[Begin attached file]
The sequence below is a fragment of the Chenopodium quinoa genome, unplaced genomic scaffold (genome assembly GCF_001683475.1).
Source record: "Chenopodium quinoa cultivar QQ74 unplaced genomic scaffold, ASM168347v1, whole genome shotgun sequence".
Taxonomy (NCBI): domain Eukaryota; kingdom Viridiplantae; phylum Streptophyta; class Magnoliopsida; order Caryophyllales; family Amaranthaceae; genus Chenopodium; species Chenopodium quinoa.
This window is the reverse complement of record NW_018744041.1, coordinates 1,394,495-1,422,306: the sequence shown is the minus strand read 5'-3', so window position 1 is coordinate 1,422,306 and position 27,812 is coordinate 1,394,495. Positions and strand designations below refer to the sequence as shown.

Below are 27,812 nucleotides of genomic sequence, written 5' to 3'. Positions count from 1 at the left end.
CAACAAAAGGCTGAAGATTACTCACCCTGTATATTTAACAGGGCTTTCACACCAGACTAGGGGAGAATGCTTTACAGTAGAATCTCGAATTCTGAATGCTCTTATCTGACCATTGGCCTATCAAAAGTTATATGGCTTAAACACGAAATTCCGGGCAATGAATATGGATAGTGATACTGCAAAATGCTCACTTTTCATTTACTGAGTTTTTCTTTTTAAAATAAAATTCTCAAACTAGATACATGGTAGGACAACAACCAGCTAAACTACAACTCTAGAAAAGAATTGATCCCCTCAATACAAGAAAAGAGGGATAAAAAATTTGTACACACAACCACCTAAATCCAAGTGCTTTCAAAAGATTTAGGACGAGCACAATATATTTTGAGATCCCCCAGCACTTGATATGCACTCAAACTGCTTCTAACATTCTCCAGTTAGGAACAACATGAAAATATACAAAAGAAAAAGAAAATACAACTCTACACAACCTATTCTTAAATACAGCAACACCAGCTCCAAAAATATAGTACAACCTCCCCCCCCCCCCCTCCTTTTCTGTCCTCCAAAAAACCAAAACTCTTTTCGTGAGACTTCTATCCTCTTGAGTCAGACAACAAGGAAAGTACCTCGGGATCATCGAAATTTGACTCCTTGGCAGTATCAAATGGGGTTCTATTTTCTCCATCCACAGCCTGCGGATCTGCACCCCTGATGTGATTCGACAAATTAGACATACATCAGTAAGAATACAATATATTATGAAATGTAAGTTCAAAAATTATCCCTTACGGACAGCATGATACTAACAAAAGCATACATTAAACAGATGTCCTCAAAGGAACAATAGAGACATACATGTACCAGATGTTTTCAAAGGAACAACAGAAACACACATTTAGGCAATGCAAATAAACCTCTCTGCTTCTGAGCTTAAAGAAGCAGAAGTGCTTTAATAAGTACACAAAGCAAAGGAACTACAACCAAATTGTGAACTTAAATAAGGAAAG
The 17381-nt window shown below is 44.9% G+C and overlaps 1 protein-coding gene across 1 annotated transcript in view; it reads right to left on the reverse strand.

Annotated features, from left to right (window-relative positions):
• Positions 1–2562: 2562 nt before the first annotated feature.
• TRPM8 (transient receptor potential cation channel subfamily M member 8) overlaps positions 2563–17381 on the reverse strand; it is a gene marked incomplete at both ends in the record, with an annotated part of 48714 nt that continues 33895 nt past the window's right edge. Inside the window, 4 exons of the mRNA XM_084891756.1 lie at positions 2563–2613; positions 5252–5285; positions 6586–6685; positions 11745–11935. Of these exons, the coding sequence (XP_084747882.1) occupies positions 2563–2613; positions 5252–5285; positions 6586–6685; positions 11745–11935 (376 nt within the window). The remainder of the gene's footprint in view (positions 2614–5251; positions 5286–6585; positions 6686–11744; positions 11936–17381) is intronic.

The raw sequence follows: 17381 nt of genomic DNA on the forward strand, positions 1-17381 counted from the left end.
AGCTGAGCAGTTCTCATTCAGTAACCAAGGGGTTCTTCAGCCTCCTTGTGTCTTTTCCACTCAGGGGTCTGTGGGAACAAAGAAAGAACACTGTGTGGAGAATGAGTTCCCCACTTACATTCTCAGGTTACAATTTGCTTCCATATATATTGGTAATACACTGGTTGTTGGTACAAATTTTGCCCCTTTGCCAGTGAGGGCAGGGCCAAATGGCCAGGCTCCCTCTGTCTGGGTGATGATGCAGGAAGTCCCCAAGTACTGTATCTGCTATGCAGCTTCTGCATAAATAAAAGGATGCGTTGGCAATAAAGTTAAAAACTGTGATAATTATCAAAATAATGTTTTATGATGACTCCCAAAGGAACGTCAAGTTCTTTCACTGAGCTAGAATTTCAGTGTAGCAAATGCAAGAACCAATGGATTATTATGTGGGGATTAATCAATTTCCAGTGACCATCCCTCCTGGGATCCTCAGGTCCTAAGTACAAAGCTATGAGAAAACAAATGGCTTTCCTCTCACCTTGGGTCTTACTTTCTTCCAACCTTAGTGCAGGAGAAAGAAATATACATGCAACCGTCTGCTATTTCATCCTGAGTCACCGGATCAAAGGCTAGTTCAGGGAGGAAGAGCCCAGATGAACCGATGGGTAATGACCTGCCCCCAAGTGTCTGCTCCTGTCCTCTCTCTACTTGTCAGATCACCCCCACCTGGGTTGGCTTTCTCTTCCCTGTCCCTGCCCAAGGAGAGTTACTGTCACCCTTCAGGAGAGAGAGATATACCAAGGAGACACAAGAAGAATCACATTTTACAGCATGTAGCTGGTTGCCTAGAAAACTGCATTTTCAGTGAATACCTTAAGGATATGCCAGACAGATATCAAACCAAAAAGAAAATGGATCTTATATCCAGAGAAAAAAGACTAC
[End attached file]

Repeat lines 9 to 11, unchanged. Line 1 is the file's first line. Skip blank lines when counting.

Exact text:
• Positions 1–2562: 2562 nt before the first annotated feature.
• TRPM8 (transient receptor potential cation channel subfamily M member 8) overlaps positions 2563–17381 on the reverse strand; it is a gene marked incomplete at both ends in the record, with an annotated part of 48714 nt that continues 33895 nt past the window's right edge. Inside the window, 4 exons of the mRNA XM_084891756.1 lie at positions 2563–2613; positions 5252–5285; positions 6586–6685; positions 11745–11935. Of these exons, the coding sequence (XP_084747882.1) occupies positions 2563–2613; positions 5252–5285; positions 6586–6685; positions 11745–11935 (376 nt within the window). The remainder of the gene's footprint in view (positions 2614–5251; positions 5286–6585; positions 6686–11744; positions 11936–17381) is intronic.

The raw sequence follows: 17381 nt of genomic DNA on the forward strand, positions 1-17381 counted from the left end.